The author of this piece is Jack Harvey, harvey(at)eisner.decus.org, and it was originally published under the title ”The Immortal Murderer” on January 18th, 1989 on DECUServe, the DECUS member bulletin board.
I have decided to preserve this piece for coming computer generations. Have fun. The date at the end of the story that is mentioned is also known as ”the black Monday” when the financial markets came crashing down. Hold that thought while you read through this piece.
VAXen, my children, just don’t belong some places. In my business, I am frequently called by small sites and startups having VAX problems. So when a friend of mine in an Extremely Large Financial Institution (ELFI) called me one day to ask for help, I was intrigued because this outfit is a really major VAX user – they have several large herds of VAXen – and plenty of sharp VAXherds to take care of them.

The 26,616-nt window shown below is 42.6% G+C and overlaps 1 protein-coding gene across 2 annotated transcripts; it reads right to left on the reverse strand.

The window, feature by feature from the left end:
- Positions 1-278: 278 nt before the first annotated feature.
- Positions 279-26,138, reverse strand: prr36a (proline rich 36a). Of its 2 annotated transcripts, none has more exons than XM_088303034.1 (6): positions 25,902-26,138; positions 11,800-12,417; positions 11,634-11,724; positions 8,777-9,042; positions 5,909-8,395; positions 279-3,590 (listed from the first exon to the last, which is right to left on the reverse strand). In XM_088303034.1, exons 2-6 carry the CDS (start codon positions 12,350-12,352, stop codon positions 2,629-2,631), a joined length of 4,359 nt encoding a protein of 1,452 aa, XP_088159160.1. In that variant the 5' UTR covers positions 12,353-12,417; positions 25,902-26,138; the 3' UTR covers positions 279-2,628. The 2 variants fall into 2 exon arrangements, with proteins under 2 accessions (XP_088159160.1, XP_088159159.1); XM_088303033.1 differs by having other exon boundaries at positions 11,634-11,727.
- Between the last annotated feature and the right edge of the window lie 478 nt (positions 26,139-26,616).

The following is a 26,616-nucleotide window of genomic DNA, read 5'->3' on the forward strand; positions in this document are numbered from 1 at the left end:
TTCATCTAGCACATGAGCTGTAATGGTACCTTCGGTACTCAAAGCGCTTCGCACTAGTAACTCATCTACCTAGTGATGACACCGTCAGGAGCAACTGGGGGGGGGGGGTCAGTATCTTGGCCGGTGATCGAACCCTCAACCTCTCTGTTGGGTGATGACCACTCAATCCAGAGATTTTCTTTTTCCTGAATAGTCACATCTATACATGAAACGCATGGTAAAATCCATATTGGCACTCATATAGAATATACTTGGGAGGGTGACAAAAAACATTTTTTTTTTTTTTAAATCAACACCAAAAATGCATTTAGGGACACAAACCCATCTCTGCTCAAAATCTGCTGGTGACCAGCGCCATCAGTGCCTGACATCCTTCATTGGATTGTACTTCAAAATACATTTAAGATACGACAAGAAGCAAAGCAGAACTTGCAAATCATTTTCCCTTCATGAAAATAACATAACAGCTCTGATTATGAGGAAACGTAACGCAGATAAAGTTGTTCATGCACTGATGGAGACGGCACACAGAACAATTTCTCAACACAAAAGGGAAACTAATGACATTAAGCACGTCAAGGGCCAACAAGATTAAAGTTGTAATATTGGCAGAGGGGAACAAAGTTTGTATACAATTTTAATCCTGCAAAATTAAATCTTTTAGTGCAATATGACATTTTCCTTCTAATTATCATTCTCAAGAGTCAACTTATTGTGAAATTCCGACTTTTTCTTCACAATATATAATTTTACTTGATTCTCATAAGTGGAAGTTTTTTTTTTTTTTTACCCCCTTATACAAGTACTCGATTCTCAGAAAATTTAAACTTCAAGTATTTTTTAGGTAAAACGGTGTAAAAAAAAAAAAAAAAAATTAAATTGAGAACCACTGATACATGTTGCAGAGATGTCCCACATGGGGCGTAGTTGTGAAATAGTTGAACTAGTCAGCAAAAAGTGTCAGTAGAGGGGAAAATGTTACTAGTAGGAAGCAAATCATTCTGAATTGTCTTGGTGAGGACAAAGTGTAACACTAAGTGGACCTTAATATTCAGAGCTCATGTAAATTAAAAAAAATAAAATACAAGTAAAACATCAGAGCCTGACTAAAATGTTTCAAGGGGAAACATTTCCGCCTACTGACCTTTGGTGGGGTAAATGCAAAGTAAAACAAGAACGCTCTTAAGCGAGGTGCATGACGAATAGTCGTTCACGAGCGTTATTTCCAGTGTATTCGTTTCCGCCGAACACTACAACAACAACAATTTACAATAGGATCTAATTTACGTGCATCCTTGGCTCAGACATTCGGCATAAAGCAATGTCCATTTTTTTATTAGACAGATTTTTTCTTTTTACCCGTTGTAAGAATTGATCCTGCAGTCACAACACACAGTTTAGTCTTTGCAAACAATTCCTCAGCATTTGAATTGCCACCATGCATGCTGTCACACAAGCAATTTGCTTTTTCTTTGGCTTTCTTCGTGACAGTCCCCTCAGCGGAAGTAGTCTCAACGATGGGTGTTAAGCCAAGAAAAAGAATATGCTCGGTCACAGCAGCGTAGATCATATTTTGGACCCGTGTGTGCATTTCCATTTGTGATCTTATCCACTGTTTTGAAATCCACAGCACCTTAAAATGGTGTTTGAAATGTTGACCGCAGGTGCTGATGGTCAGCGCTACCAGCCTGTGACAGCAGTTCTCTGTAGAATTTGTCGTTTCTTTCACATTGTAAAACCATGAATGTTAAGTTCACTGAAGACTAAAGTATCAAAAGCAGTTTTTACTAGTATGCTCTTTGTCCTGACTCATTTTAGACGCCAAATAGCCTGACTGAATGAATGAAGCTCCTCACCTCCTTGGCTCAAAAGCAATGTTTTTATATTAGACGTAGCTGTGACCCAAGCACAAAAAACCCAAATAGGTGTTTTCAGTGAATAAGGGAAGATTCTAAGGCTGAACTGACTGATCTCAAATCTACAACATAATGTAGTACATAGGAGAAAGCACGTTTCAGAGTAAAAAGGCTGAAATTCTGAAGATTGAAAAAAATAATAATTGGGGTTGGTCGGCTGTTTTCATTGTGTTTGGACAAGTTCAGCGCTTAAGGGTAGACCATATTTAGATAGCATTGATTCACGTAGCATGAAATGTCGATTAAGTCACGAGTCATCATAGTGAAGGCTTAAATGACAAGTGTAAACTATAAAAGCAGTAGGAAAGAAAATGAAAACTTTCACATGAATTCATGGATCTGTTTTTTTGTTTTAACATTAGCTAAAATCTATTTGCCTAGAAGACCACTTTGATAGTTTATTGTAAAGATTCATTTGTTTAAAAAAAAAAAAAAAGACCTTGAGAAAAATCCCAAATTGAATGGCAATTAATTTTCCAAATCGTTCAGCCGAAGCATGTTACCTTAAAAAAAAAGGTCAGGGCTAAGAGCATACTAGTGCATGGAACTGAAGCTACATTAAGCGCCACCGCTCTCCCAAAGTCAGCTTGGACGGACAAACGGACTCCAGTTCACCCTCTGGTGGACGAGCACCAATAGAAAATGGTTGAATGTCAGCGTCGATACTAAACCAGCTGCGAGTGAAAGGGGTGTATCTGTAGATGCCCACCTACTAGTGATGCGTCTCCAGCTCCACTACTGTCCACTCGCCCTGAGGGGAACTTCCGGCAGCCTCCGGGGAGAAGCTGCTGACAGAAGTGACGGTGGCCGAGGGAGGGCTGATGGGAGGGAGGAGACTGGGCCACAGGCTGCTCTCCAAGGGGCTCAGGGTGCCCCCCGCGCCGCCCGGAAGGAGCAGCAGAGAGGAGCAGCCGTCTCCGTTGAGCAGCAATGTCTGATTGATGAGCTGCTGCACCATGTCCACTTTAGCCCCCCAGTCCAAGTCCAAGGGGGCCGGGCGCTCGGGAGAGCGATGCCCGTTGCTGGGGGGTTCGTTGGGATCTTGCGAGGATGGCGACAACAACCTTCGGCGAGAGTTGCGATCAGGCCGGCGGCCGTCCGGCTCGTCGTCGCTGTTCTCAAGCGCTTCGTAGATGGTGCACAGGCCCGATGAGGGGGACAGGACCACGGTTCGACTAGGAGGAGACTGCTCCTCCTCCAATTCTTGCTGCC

So I went to see what sort of an ELFI mess they had gotten into. It seems they had shoved a small 750 with two RA60’s running a single application, PC style, into a data center with two IBM 3090’s and just about all the rest of the disk drives in the world. The computer room was so big it had three street addresses. The operators had only IBM experience and, to quote my friend, they were having ”a little trouble adjusting to the VAX”, were a bit hostile towards it and probably needed some help with system management. Hmmm, Hostility… Sigh.
Well, I thought it was pretty ridiculous for an outfit with all that VAX muscle elsewhere to isolate a dinky old 750 in their Big Blue Country, and said so bluntly. But my friend patiently explained that although small, it was an ”extremely sensitive and confidential application.” It seems that the 750 had originally been properly clustered with the rest of a herd and in the care of one of their best VAXherds. But the trouble started when the Chief User went to visit his computer and its VAXherd.